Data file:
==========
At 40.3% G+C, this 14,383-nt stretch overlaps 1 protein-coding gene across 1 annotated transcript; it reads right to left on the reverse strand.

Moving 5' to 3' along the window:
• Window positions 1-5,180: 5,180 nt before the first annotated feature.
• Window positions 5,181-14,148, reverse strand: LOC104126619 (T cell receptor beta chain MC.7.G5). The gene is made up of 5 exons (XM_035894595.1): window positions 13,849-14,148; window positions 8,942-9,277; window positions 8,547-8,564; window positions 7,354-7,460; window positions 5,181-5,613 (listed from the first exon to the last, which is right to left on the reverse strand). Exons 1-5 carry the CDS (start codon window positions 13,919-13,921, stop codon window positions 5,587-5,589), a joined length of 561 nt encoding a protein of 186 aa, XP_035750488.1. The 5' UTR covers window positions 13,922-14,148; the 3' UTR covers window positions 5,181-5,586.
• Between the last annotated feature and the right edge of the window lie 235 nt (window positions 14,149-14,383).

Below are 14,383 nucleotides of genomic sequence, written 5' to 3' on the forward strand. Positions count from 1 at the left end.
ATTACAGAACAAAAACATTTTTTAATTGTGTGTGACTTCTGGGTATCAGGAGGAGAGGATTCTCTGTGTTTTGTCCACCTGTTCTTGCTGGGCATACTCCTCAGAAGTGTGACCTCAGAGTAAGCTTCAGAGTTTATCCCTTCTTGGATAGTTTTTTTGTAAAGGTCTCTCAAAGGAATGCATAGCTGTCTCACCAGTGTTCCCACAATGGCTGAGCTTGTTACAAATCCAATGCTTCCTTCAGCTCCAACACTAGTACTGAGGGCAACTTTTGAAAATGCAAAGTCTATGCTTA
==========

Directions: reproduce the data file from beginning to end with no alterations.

At 40.3% G+C, this 14,383-nt stretch overlaps 1 protein-coding gene across 1 annotated transcript; it reads right to left on the reverse strand.

Moving 5' to 3' along the window:
• Window positions 1-5,180: 5,180 nt before the first annotated feature.
• Window positions 5,181-14,148, reverse strand: LOC104126619 (T cell receptor beta chain MC.7.G5). The gene is made up of 5 exons (XM_035894595.1): window positions 13,849-14,148; window positions 8,942-9,277; window positions 8,547-8,564; window positions 7,354-7,460; window positions 5,181-5,613 (listed from the first exon to the last, which is right to left on the reverse strand). Exons 1-5 carry the CDS (start codon window positions 13,919-13,921, stop codon window positions 5,587-5,589), a joined length of 561 nt encoding a protein of 186 aa, XP_035750488.1. The 5' UTR covers window positions 13,922-14,148; the 3' UTR covers window positions 5,181-5,586.
• Between the last annotated feature and the right edge of the window lie 235 nt (window positions 14,149-14,383).

Below are 14,383 nucleotides of genomic sequence, written 5' to 3' on the forward strand. Positions count from 1 at the left end.
ATTACAGAACAAAAACATTTTTTAATTGTGTGTGACTTCTGGGTATCAGGAGGAGAGGATTCTCTGTGTTTTGTCCACCTGTTCTTGCTGGGCATACTCCTCAGAAGTGTGACCTCAGAGTAAGCTTCAGAGTTTATCCCTTCTTGGATAGTTTTTTTGTAAAGGTCTCTCAAAGGAATGCATAGCTGTCTCACCAGTGTTCCCACAATGGCTGAGCTTGTTACAAATCCAATGCTTCCTTCAGCTCCAACACTAGTACTGAGGGCAACTTTTGAAAATGCAAAGTCTATGCTTA